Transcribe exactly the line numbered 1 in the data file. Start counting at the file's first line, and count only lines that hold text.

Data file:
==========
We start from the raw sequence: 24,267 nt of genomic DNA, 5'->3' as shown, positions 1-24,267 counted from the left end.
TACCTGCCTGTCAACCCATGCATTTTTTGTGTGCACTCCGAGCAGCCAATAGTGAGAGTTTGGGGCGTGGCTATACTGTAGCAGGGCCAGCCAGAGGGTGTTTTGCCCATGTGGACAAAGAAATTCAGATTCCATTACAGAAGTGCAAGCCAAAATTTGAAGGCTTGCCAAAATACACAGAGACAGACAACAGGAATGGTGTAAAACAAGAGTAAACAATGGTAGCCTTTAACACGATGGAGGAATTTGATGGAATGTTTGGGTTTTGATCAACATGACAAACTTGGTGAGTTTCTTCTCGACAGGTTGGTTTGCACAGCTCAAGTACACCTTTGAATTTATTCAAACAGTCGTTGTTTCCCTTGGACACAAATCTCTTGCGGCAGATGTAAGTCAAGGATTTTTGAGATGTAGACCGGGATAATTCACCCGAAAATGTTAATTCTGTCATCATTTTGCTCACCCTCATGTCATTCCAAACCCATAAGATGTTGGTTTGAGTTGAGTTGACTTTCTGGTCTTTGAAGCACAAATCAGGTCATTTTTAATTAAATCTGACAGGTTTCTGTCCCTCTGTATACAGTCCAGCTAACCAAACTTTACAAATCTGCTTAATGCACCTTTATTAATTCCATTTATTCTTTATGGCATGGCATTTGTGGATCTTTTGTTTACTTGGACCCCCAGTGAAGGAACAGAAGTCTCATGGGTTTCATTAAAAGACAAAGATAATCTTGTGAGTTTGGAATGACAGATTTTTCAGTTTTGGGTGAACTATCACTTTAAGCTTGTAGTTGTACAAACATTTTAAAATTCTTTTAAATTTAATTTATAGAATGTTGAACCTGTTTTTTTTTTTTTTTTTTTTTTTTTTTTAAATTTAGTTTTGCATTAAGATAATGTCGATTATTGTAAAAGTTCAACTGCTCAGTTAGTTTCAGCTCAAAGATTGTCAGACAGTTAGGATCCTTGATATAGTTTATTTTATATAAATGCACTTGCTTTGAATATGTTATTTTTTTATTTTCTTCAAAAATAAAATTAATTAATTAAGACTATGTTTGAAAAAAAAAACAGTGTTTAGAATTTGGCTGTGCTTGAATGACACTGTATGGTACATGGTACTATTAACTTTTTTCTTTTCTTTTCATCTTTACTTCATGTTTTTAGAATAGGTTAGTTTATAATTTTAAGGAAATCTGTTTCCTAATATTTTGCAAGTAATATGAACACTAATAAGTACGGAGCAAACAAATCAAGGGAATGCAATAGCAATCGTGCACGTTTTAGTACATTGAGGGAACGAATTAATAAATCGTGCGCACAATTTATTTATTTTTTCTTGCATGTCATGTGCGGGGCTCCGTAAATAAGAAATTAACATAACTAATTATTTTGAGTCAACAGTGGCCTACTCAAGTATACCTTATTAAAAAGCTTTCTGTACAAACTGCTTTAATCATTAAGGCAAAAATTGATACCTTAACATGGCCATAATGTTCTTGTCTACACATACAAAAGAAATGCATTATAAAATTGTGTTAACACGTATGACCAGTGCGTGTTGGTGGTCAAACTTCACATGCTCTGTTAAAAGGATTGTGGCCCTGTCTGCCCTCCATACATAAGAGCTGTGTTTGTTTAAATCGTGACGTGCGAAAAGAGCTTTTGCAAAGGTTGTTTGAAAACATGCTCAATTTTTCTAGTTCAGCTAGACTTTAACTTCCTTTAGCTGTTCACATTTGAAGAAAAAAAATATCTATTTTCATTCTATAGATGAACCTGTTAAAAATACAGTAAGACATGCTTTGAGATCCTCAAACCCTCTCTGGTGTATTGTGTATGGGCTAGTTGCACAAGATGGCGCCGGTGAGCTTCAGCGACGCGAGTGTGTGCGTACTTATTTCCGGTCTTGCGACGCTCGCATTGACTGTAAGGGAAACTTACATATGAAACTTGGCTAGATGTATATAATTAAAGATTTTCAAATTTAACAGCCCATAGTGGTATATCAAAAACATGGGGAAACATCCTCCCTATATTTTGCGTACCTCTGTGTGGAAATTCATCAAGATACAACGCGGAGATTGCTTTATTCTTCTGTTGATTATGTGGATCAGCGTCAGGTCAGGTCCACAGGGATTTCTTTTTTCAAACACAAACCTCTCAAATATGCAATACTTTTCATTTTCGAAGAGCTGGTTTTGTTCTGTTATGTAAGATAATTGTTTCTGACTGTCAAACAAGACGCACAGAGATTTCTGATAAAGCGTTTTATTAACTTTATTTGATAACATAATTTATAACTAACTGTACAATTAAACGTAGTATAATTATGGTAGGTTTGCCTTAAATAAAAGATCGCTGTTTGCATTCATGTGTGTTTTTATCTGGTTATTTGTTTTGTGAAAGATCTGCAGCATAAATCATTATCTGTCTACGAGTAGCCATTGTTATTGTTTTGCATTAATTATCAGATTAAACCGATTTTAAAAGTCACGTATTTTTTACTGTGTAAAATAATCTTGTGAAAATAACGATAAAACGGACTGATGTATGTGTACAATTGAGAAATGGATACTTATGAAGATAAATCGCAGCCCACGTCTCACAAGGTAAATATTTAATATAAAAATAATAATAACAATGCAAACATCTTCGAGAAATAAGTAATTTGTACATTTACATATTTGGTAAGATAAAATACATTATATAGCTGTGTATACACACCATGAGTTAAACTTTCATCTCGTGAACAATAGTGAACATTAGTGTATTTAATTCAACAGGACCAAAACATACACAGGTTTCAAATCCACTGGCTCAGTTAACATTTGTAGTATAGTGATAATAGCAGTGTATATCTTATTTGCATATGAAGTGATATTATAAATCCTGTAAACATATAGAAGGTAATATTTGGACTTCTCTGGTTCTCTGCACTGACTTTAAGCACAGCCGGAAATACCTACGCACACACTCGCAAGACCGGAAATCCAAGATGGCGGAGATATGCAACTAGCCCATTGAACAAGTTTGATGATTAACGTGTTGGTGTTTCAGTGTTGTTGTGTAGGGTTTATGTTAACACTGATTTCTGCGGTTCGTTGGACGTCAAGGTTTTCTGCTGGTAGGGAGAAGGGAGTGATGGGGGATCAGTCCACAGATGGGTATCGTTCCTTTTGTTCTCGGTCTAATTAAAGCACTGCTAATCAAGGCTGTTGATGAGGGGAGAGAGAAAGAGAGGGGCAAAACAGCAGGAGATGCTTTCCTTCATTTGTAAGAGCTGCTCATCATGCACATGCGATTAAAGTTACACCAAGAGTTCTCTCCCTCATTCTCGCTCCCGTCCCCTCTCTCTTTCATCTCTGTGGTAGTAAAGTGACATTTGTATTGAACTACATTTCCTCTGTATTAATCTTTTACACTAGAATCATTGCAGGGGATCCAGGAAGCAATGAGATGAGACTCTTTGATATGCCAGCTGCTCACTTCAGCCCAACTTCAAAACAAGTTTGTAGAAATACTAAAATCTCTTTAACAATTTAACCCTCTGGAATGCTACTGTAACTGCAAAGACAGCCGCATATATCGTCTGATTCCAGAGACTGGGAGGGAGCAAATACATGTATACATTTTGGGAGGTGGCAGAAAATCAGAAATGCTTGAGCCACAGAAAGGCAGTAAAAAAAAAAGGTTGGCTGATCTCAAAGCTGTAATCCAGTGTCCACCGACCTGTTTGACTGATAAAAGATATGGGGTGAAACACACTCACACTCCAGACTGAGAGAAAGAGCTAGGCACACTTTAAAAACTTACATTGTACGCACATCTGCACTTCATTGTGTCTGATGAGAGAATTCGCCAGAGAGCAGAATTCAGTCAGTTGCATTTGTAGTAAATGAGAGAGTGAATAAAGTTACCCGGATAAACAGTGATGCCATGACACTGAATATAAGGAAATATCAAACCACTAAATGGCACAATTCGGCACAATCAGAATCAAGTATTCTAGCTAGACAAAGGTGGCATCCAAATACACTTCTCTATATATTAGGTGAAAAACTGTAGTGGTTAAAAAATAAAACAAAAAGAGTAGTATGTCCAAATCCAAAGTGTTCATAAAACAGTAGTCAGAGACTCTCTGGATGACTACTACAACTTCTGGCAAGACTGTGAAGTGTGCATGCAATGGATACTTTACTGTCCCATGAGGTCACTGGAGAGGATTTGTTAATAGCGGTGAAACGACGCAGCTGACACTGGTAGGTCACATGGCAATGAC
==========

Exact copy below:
We start from the raw sequence: 24,267 nt of genomic DNA, 5'->3' as shown, positions 1-24,267 counted from the left end.